1 July 2014

Kenya: Safaricom CCTV Fees Due Year After Project Ends

Photo: Times of Zambia
Court gavel.

Nairobi — The Government will start paying for the Sh14.9 billion Safaricom security tender one year after completion, according to the National Treasury Henry Rotich.

The communication, command and control system will be rolled out by December if approved.

Rotich told the Committee on Administration and National Security on Tuesday that the money will be paid over a span of five years at a cost of Sh3 billion per year but said it could be extended to 7 years.

This way, he explained, the amount per year could be reduced further to lessen the burden for tax payers.

He said the security contract is part of a five-year modernisation plan for the National Police Service noting that the due process of the law was followed.

"We have no reason why the project should not take off, if there is the funding and the provider," he said.

He pointed out that single sourcing of the Safaricom could save the country a lot of time and ensure value for tax payers' money giving example of the Anglo Leasing scandal where competitive tendering process was allegedly carried out, but followed by a mega scandal.

He said the project was crucial in the modernisation of the police in a bid to deal with the current security challenges.

"This five years or so modernisation programme... one of the emphases is to really get value for money for all the procurements that are required," he affirmed.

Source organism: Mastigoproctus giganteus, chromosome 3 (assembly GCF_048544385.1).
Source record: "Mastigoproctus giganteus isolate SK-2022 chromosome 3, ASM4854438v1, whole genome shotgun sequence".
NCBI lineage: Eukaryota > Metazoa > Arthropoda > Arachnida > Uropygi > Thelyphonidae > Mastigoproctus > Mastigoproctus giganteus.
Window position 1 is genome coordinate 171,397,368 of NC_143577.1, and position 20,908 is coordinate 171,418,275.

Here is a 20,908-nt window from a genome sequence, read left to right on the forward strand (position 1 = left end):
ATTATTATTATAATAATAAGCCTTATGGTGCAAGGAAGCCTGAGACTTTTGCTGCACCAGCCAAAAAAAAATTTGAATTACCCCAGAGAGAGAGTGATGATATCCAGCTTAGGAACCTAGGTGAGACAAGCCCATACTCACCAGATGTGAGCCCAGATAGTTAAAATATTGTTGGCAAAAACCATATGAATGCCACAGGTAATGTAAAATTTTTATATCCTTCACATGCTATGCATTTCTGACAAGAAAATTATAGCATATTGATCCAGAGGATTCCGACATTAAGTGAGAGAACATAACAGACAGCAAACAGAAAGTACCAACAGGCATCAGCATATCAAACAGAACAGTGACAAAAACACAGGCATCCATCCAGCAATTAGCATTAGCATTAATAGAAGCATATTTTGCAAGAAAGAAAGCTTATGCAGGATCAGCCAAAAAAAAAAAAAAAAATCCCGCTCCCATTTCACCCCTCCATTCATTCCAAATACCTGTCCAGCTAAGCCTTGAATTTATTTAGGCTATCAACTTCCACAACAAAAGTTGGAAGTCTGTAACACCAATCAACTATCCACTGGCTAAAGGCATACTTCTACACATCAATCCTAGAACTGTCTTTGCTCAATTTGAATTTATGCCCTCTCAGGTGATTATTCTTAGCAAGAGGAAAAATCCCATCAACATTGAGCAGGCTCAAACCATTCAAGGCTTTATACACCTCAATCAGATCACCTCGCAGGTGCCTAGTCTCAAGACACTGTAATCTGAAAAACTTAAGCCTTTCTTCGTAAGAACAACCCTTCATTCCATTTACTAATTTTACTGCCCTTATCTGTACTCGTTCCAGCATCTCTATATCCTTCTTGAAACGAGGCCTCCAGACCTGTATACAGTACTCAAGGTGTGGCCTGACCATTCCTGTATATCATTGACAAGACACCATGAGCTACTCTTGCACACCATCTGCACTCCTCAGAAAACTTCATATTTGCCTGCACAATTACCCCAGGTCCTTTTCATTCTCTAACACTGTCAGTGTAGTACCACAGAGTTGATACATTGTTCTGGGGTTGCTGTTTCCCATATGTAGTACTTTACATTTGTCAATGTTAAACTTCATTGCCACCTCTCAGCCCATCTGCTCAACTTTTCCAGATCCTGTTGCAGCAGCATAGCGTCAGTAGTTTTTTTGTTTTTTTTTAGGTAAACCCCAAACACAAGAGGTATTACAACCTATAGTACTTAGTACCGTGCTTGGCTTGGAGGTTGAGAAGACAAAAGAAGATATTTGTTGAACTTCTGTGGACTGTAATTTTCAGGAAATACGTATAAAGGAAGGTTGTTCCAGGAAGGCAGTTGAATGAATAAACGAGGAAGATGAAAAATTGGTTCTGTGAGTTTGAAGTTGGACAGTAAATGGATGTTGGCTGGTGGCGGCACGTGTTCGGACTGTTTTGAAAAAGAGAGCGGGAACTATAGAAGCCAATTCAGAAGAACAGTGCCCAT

"We even took it ourselves as treasury to start leasing of vehicles because we were not sure that this can be done properly in other ministries."

Other than the 1,200 police vehicles being leased this year, he said the Government will lease another set of 2,000 police vehicles in the next financial year.

The committee members insisted to know whether the legal process was followed but Rotich said, "We have justified the need for single sourcing. It is in the law... the problem is that people think when single sourcing is done there is something wrong."

"What urgency was there, we had security challenges for a long time... is it an emergency, why the rush?" a member of the committee posed.

He said the Communications Authority of Kenya had explained on the spectrum which was to be used in developing the police communication system.

Communications Authority of Kenya Director General Francis Wangusi has since expressed optimism on the capacity of Safaricom to establish the security surveillance system for the country.

Appearing before the committee, Wangusi had said although the authority was not involved in the tendering process, the company was well equipped to perform the task.

He allayed fears that there will be interference of the network, saying it will be fully under the National Police Service once established.

"The active infrastructure will be the only one through which one can interfere with the activity and contents of the security network of police," he said.

"We already advised that the active infrastructure should be exclusive to the police."

Wangusi pointed out that Safaricom will only develop the current police network through Long Term Evolution technology.

"On the international best practices, we have followed them and we want to ensure the entire process is followed to the best interest of Kenyans," he said.

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